Verizon Wireless will refund $50 million to 15 million customers for unauthorized mystery cell phone data charges and the Federal Communications Commission is saying, "What took so long," and maybe, "That's not enough."
As Verizon announced the refunds on Sunday night -- Verizon Wireless has 92 million customers -- a top FCC official issued a statement saying that the agency had been probing the overcharges for 10 months and questioning the company's explanation for not acting sooner in response to customer complaints. The statement hinted the FCC may fine the company for failing to act sooner.
"We're gratified to see Verizon agree to finally repay its customers. But questions remain as to why it took Verizon two years to reimburse its customers and why greater disclosure and other corrective actions did not come much, much sooner," said Michele Ellison, chief of the FCC's Enforcement Bureau in a statement.
"The Enforcement Bureau will continue to explore these issues, including the possibility of additional penalties, to ensure that all companies prioritize the interests of consumers when billing problems occur," she added. "Consumers have a right to receive straight bills and to get straight answers when they question them."
The mystery charges for "data access" started appearing on phone bills two years ago. Consumers with Verizon cell phone service complained they were charged for data access at times their phones were off or when they inadvertently opened their phone's web browser but immediately shut it down.
Verizon Wireless in a statement Sunday from deputy general counsel Mary Coyne acknowledged that the customers shouldn't have been charged and said it will refund the charges. The average customer getting a refund will get a check of $2 to $6, but some will get larger checks, the company said.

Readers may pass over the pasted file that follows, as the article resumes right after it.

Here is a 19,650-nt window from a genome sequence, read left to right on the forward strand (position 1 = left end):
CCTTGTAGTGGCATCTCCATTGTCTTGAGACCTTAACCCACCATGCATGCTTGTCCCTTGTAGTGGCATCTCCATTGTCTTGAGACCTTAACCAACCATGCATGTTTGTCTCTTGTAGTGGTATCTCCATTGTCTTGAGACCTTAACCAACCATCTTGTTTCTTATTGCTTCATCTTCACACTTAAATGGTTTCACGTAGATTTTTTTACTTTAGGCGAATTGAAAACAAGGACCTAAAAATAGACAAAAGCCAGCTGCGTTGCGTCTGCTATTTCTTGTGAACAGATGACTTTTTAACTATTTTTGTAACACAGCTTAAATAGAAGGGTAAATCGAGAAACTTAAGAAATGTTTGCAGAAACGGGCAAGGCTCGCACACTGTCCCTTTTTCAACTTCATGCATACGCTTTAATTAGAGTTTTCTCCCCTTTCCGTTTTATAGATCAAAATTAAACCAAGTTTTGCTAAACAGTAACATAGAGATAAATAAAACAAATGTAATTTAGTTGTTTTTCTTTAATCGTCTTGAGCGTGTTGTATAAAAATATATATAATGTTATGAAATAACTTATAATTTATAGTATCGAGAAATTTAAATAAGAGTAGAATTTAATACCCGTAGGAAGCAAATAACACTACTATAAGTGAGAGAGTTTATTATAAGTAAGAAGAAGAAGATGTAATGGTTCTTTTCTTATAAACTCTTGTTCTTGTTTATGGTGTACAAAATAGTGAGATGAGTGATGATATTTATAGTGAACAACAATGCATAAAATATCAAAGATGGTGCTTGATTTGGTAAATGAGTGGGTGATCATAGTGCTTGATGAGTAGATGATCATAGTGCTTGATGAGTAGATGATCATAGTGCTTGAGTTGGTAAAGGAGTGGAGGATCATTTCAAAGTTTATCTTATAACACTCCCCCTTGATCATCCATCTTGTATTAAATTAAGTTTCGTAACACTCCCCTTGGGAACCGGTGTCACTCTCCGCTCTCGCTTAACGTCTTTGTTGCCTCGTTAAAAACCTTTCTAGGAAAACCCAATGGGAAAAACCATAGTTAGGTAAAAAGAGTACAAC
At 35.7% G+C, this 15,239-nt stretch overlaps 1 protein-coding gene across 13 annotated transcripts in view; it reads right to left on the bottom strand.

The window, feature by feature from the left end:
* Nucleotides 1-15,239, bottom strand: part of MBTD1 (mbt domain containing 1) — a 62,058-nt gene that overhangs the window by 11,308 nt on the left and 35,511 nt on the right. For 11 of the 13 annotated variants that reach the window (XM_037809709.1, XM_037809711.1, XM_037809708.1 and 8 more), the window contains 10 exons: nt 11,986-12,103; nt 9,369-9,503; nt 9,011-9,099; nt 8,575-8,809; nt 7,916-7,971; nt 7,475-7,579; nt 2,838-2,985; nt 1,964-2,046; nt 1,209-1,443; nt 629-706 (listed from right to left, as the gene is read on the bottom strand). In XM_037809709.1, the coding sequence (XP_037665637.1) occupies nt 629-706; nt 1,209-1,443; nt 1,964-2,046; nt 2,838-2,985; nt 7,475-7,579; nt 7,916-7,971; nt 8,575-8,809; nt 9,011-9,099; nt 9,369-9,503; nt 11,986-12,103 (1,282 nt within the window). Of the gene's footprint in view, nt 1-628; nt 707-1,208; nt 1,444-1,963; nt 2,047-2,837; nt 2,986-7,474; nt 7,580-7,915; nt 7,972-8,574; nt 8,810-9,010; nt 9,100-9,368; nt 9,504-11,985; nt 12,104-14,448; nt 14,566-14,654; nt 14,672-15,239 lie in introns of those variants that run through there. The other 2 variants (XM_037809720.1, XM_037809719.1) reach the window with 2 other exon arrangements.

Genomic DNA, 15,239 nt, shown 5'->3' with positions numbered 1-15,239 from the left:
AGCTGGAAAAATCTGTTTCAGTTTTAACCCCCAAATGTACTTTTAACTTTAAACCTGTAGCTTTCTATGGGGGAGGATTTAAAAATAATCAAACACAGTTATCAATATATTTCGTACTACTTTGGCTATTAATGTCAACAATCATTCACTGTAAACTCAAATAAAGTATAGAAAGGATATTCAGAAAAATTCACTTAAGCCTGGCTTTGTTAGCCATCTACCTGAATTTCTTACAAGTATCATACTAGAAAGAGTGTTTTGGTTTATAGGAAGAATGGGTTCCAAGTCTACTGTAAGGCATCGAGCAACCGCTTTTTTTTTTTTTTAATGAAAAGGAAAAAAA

Verizon said the customers impacted were those without data plans, who were wrongly charged for data access. It blamed the majority of the problem on "minor data exchanges caused by software built into their phones" but also problems came from customers accidentally accessing the web from their phones.
"We have addressed these issues to avoid unintended data charges in the future," the company said, adding that the company issue credits to customers "from time to time based on regular review and monitoring."
"When we identify errors, we remedy them as quickly as possible," Coyne's statement said. "Our goal is to maintain our customers' trust and ensure they receive the best experience possible."
The announcement comes as the FCC increases its scrutiny of phone billing. In May the agency announced it was examining what more carriers could do to better notify customers they are near going over their normal service before sending them "sticker shock" bills. The commission is due to vote later this month to start writing the requirement into FCC rules.
Take the first steps to building your portfolio.View Course »